The Mi’kmaq people were the first to settle what is now Nova Scotia and three other of Canada’s eastern provinces. (Nova Scotia Archives) Upon request, the province of Nova Scotia will issue vehicle owners a special licence plate designed to highlight the language, culture and identity of the Indigenous people of the area, the Mi’kmaq. In Canada, each province or territory is responsible for licencing vehicles and chooses its own design for the plate. The new Mi’kmaq licence plate features one of the many ancient petroglyphs found across the province of Nova Scotia. (Government of Nova Scotia/hand out photo/The Canadian Press) Nova Scotia celebrates its other cultures too
Rather than have one single design, Nova Scotia has chosen a few different ones to celebrate other cultures of its mixed heritage . The standard plate reads, “NOVA SCOTIA CANADA’S OCEAN PLAYGROUND” but another highlights the province’s French-language Acadian heritage by displaying an Acadian flag and both the English and French names of the province.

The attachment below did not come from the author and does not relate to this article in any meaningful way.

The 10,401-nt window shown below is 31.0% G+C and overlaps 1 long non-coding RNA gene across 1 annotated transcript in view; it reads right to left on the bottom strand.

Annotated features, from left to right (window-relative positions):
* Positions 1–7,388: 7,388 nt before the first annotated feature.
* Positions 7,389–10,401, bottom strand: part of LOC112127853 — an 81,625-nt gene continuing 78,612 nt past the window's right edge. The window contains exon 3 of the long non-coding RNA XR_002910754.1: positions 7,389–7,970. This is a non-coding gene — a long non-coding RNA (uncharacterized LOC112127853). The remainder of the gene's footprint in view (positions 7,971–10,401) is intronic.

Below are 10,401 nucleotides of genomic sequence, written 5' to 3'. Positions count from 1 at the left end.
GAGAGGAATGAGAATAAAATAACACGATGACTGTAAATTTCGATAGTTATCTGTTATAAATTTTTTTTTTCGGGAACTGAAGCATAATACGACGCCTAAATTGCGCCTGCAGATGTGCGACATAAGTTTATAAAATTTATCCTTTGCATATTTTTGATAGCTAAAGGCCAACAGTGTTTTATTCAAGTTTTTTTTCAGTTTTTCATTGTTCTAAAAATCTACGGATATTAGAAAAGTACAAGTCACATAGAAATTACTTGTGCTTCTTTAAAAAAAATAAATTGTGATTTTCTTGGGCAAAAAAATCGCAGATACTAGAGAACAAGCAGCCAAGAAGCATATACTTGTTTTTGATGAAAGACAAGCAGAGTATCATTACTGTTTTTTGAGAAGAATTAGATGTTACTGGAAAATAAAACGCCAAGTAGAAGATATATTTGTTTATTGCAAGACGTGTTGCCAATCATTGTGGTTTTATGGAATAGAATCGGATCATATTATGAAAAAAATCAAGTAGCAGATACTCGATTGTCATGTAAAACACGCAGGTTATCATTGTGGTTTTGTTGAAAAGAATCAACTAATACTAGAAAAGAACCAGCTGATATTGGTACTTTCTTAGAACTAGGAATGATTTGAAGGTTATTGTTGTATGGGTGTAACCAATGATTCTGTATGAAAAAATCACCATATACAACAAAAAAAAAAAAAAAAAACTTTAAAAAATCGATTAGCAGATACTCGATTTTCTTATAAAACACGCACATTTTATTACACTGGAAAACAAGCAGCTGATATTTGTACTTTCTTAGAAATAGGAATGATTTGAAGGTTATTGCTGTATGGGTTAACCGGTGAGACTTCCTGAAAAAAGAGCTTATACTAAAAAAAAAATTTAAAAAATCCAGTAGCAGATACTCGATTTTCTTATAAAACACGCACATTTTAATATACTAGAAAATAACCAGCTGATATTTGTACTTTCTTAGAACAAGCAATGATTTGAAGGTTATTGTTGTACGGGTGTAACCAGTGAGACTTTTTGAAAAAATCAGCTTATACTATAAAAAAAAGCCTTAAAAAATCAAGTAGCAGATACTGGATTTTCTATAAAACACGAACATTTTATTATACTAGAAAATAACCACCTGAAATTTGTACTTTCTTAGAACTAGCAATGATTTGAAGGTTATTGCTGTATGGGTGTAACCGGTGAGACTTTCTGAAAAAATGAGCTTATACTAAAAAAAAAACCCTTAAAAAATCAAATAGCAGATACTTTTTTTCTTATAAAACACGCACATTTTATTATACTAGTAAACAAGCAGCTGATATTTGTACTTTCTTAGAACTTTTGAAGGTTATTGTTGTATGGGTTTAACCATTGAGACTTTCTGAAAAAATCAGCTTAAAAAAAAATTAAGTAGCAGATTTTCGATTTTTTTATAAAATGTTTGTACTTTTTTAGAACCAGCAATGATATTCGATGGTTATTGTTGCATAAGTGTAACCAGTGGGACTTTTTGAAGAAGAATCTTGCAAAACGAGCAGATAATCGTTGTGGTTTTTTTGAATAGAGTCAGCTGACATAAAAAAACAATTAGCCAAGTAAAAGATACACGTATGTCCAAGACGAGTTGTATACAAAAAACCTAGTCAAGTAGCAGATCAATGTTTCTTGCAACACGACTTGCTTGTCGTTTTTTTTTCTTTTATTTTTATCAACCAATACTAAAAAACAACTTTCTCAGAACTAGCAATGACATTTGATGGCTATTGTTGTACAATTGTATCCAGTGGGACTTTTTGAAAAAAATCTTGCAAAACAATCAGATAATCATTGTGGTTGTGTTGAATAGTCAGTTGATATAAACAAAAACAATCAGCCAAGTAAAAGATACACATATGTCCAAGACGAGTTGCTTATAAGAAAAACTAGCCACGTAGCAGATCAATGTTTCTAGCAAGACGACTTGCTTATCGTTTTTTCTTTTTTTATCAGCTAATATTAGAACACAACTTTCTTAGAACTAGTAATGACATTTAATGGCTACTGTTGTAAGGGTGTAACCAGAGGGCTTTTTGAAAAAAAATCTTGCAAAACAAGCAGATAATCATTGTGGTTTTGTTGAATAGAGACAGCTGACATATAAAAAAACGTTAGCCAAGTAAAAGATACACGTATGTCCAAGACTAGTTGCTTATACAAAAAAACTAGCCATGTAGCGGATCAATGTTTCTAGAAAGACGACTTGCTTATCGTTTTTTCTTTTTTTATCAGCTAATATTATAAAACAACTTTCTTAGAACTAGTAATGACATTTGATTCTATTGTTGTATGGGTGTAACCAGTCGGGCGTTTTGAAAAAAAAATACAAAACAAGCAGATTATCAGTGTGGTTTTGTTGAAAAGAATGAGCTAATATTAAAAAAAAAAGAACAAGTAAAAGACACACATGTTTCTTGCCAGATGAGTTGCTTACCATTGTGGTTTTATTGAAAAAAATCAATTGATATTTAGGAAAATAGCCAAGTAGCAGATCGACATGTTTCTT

Yet another plate was created to celebrate the large number of people from Scotland who settled the area by bearing the province’s name in English and Gaelic.
And then there is the licence plate for those who want to promote the purchasing of local goods.
To obtain these specialty plates, one must pay an extra, small fee which often helps fund cultural or youth programs.
Mi’kmaq were there first
The Mi’kmaq plate celebrates the people who settled 13,000 years ago at the end of the last Ice Age. They spread across what is now all four of Canada’s eastern provinces.
The symbol on Mi’kmaq the plate is one of the many petroglyphs found throughout Nova Scotia. Their meanings are open to interpretation and can only be known by the people who carved them centuries ago. This petroglyph might be linked to the 8-point star which has political and historical significance. Or it could represent a sweat lodge, a starfish or it could be connected to the Mi’kmaq game of waltes.
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